Following these tips will show your team that you respect their time and value their contributions. You’ll also help ensure that your meetings are more productive. Not to mention that everyone can return to their work without unnecessary delays.

Encourage participation and engagement

I mentioned before that inviting only essential participants is important. They are called essential because their input is needed to reach a resolution, so they must participate in the meeting.

It’s also important to structure the meeting agenda to encourage all attendees’ engagement.

The 5 things I do to make sure everyone is actively participating in a meeting are:

  1. Have a clear agenda. It is important for a meeting to stay on track and to ensure that all essential topics are covered. Ensure the agenda is structured in a way that allows all participants to have a role in addressing some topics and asking or answering questions.
  2. Assign topics to owners. It ensures that everyone knows who is responsible for what. This way, each participant can prepare relevant points beforehand and the discussion is more productive.
  3. Share the agenda beforehand. This allows participants to come prepared and can lead to more productive discussions. This also ensures that everyone knows what topics will be covered and can provide relevant input. I like, whenever possible, to share agendas 24 hours before the meeting.
  4. Time allocation. This is a great way to encourage participation and ensure that everyone has a chance to express their viewpoint. Make it clear from the start how much time each participant has to speak. This reduces frustration if they are interrupted.
  5. Encourage questions. Such a great way to keep the discussion going and ensure that everyone clearly understands the agenda topics. Allocate time for questions and answers and encourage participation. 

This makes my meetings more engaging and productive. Remember, everyone’s input is essential, and a meeting where participation is encouraged will lead to better outcomes.

Take notes and assign actions

Again, when done right, meetings are a valuable tool for moving projects forward and achieving goals.

One key to ensuring meetings are productive is taking structured notes and assigning actions.  

Here are some ways to effectively do this:

  1. Determine the next steps. A meeting aims to move things forward by determining the next steps. By the end of each meeting, there should be a list of actions for each point discussed.
  2. Capture all action items. Make sure that all action items are captured during the meeting. This means writing them down and ensuring they go to the right place in the project management system. Without this step, the discussion did not reach its objective, and any decisions made will be forgotten.
  3. Assign actions to the right owner. The next steps should be turned into action items and assigned to the right owner. Without someone responsible for each action item things fall through the cracks.
  4. Use a project management system. Make sure that all action items are tracked in a project management system. This brings transparency into the projects and responsibilities.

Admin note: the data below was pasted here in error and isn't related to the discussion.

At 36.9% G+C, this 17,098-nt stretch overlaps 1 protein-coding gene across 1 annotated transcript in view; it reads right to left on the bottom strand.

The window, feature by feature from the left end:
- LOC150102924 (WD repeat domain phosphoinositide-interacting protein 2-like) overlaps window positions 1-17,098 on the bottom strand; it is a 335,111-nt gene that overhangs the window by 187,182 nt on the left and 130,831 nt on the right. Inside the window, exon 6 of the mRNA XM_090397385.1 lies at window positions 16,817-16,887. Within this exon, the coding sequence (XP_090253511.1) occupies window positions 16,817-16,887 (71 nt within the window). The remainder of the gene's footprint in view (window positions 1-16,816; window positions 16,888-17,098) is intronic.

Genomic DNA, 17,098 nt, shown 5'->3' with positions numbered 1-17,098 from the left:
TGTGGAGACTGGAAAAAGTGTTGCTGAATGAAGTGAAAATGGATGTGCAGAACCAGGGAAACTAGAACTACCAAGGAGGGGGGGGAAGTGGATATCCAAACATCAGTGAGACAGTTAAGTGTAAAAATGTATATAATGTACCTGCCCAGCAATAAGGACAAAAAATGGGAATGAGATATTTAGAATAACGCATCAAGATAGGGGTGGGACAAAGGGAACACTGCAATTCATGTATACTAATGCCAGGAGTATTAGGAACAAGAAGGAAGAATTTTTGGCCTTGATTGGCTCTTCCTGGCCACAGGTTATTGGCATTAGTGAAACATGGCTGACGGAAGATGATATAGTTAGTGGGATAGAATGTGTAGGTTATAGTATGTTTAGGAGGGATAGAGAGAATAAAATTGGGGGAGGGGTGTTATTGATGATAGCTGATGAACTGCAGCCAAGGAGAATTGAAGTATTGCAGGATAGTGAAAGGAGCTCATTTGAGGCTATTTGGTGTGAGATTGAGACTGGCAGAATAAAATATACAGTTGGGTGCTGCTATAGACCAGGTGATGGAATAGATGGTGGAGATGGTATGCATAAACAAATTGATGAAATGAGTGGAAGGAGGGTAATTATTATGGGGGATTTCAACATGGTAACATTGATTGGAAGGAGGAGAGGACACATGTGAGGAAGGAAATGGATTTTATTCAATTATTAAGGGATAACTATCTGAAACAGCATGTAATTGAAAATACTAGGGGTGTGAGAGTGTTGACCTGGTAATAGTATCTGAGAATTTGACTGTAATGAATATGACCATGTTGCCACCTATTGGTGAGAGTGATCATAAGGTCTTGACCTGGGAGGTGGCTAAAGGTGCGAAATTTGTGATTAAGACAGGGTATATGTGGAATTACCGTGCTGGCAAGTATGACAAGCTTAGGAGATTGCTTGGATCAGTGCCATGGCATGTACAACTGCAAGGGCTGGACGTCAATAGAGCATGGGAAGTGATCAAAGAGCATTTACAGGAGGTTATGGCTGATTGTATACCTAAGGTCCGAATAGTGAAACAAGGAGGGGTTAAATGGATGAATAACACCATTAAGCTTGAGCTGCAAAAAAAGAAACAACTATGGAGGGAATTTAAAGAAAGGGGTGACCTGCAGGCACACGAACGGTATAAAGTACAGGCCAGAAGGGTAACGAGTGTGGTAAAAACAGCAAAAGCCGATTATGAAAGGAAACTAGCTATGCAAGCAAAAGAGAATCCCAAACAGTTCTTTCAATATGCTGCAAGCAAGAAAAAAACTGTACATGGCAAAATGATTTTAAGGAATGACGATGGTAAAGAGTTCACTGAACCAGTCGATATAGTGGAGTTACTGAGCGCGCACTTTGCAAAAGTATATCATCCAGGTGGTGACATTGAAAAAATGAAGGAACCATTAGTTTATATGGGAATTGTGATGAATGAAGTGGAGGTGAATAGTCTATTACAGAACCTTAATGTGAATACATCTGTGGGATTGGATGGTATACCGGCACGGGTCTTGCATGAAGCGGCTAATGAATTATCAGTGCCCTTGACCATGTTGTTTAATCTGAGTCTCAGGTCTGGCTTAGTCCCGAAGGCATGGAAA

Here’s a common mistake I see in many businesses! A resolution is often reached, and the next steps are agreed upon during meetings. Still, no one is designated to own them, resulting in 0 progress. This often leads to the same discussion being repeated multiple times before any action is taken.

Assigning actions is the 10% that gets the job over the line. 

Follow up 

So you’ve had a productive meeting where the agenda has been followed, discussions have taken place, and the next steps have been agreed upon! Great! Now it is important to follow through with execution. 

This is where follow up comes in! I consider it to be an optional extra step for excellence in execution.

Here’s what I do for an effective follow up:

  1. Send a Meeting Recap. A meeting recap with notes and action items for all participants is a great way to confirm the discussion. Also, list transparently each attendee’s tasks to move things forward. This also serves as a reminder of what was agreed upon.
  2. Check on Progress. Follow up on the tasks assigned to each attendee before the due date to check on progress. This shows that you are committed to the success of the project and the team. 
  3. Start the Next Meeting with a Progress Report. If another meeting is scheduled on the same topics, always start by presenting the progress on the previously assigned action items. This cultivates accountability and ownership in the team and shows that progress is being made toward the end goal.

Taking the time to follow up after a meeting is a powerful way to ensure that progress is made and everyone is on the same page. It means going the extra mile to ensure that everything runs smoothly. 

Final thoughts on unlocking the productivity of meetings

I am a big fan of async communication. I believe it is the most effective way to move projects forward in a distributed team. Yet, I’ve seen it first hand: effective meeting management and structure can unlock the potential for productivity gains. 

I encourage you to apply the tips outlined in this article. In no time you will turn meetings from a drain on time and resources into a powerful driver of productivity and success for you and your team.

For more business productivity tips join my newsletter

Scroll to Top